Summer months for many families include trips to the doctor’s office for annual check-ups and vaccinations. Making sure the family gets the care they need for a fair price is a big responsibility, but with a bit of pre-planning and organization, you can navigate the system successfully. We advise clients to take simple steps to avoid unexpected medical charges, and help them resolve billing disputes when they receive “mystery” bills from healthcare providers. Like all successful family endeavors, organization is a must! The following are several steps you can take to successfully manage your family’s healthcare:
1) Read your insurance policy thoroughly. It may not be a fun summer read, but it is really important to understand your family’s coverage before you ever need it. (If you can’t find your policy, most insurers carry plan details on their web sites.) Review your plan annually to see if your needs have changed and if another plan might better suit your family.
2) If you have a PPO insurance plan, make sure your doctor and hospital(s) are in your insurance provider’s network. Out of network healthcare providers can substantially increase the amount you pay for care. If your favorite doctor is outside of your network, you might want to consider looking at other insurance plans that he/she accepts.
3) If visiting a doctor for a required annual exam (e.g., a child’s vaccination or annual gynecological exam), make sure your provider doesn’t give you optional tests or procedures before you get approvals from your insurance company. If you are wondering if your child has a peanut allergy, you might want to schedule a second visit outside of the scheduled annual check-up. Why? The insurance company may view the allergy test as outside the scope of the scheduled visit, and therefore claim it is your responsibility to pay for it. It’s always good to check with the insurance company first, and confirm with your healthcare provider before any tests or procedures are performed.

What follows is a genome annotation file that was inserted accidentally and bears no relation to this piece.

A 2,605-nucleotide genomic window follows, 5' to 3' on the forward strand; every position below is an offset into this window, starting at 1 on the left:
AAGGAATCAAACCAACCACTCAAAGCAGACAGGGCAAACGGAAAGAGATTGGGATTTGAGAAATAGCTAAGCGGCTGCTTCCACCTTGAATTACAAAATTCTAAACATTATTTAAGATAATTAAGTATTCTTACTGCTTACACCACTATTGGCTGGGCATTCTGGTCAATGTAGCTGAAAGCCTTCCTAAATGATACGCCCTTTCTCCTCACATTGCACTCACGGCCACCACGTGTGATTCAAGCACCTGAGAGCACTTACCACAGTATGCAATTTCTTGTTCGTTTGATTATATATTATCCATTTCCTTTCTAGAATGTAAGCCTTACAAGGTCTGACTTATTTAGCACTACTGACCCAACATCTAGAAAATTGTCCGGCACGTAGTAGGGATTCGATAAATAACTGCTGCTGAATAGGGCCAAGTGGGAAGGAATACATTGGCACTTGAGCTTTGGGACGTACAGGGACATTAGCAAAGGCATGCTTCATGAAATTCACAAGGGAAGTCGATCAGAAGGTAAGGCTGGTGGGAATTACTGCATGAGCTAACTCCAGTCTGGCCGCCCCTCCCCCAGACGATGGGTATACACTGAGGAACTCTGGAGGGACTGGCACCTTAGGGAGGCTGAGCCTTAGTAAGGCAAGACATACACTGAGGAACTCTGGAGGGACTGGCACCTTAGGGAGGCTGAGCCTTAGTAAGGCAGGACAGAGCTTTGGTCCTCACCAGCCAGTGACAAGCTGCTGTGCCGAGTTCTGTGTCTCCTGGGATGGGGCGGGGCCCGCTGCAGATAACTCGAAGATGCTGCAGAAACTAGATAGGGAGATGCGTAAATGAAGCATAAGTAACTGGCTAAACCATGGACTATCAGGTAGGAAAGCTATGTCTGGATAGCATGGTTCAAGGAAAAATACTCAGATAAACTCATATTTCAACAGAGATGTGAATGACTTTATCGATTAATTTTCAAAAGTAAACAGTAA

4) Keep a “hard copy” file for every family member that includes all paperwork you receive from the insurance company (often in the form of an “Explanation of Benefits” document), and medical bills from doctors, hospitals or other healthcare providers. If you have an issue with the payment of a claim, the documentation you provide will help you present a logical argument to the insurer or provider.
5) Don’t overpay for your healthcare! If you receive a bill from a healthcare provider for a medically necessary test or service that should be covered under your insurance, question it. Billing errors, computer “glitches” and other mistakes cost American’s billions of dollars in overpayments every year. Question every cent that you are asked to pay beyond your premium, deductible and co-pays. The insurance company or healthcare provider can make mistakes, but it is up to you to question the bills.
Leverage and objectivity are critical when you’re facing major healthcare events such as pregnancy or accident/injury/illness. When you’re faced with a medical event affecting you or your family, it is nearly impossible to be objective or give it your full focus. If you can’t hire an expert advocate to help you manage your healthcare, we strongly suggest you call someone who has expertise to help you. Friends don’t let friends navigate healthcare alone!
Be smart, and be well!